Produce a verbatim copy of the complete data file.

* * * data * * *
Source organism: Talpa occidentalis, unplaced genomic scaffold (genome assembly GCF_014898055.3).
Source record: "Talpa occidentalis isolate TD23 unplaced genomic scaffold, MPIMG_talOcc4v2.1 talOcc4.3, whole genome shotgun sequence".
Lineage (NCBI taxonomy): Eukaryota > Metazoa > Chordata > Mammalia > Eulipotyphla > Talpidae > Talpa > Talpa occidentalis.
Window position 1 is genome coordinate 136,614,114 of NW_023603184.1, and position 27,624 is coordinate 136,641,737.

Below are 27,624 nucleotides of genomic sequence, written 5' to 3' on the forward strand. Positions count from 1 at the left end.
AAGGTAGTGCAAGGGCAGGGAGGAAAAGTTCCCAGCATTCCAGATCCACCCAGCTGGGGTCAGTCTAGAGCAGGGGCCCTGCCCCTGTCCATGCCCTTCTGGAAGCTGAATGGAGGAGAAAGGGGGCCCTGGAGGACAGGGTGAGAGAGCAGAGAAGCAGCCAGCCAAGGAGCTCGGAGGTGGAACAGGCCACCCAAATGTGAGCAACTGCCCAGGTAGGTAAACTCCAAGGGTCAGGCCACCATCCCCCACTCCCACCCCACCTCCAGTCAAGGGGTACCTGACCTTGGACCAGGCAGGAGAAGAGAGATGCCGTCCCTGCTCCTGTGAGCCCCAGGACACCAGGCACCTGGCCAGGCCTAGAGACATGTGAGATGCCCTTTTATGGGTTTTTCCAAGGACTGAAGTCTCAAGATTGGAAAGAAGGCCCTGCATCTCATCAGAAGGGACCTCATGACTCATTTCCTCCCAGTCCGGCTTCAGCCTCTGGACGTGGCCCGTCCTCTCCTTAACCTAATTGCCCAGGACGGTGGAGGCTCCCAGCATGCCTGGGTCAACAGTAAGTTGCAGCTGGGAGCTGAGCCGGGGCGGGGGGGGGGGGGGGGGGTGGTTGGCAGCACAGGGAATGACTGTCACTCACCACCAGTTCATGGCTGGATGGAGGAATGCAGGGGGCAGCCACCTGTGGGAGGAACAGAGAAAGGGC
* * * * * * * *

Source organism: Talpa occidentalis, unplaced genomic scaffold (genome assembly GCF_014898055.3).
Source record: "Talpa occidentalis isolate TD23 unplaced genomic scaffold, MPIMG_talOcc4v2.1 talOcc4.3, whole genome shotgun sequence".
Lineage (NCBI taxonomy): Eukaryota > Metazoa > Chordata > Mammalia > Eulipotyphla > Talpidae > Talpa > Talpa occidentalis.
Window position 1 is genome coordinate 136,614,114 of NW_023603184.1, and position 27,624 is coordinate 136,641,737.

Below are 27,624 nucleotides of genomic sequence, written 5' to 3' on the forward strand. Positions count from 1 at the left end.
AAGGTAGTGCAAGGGCAGGGAGGAAAAGTTCCCAGCATTCCAGATCCACCCAGCTGGGGTCAGTCTAGAGCAGGGGCCCTGCCCCTGTCCATGCCCTTCTGGAAGCTGAATGGAGGAGAAAGGGGGCCCTGGAGGACAGGGTGAGAGAGCAGAGAAGCAGCCAGCCAAGGAGCTCGGAGGTGGAACAGGCCACCCAAATGTGAGCAACTGCCCAGGTAGGTAAACTCCAAGGGTCAGGCCACCATCCCCCACTCCCACCCCACCTCCAGTCAAGGGGTACCTGACCTTGGACCAGGCAGGAGAAGAGAGATGCCGTCCCTGCTCCTGTGAGCCCCAGGACACCAGGCACCTGGCCAGGCCTAGAGACATGTGAGATGCCCTTTTATGGGTTTTTCCAAGGACTGAAGTCTCAAGATTGGAAAGAAGGCCCTGCATCTCATCAGAAGGGACCTCATGACTCATTTCCTCCCAGTCCGGCTTCAGCCTCTGGACGTGGCCCGTCCTCTCCTTAACCTAATTGCCCAGGACGGTGGAGGCTCCCAGCATGCCTGGGTCAACAGTAAGTTGCAGCTGGGAGCTGAGCCGGGGCGGGGGGGGGGGGGGGGGGTGGTTGGCAGCACAGGGAATGACTGTCACTCACCACCAGTTCATGGCTGGATGGAGGAATGCAGGGGGCAGCCACCTGTGGGAGGAACAGAGAAAGGGC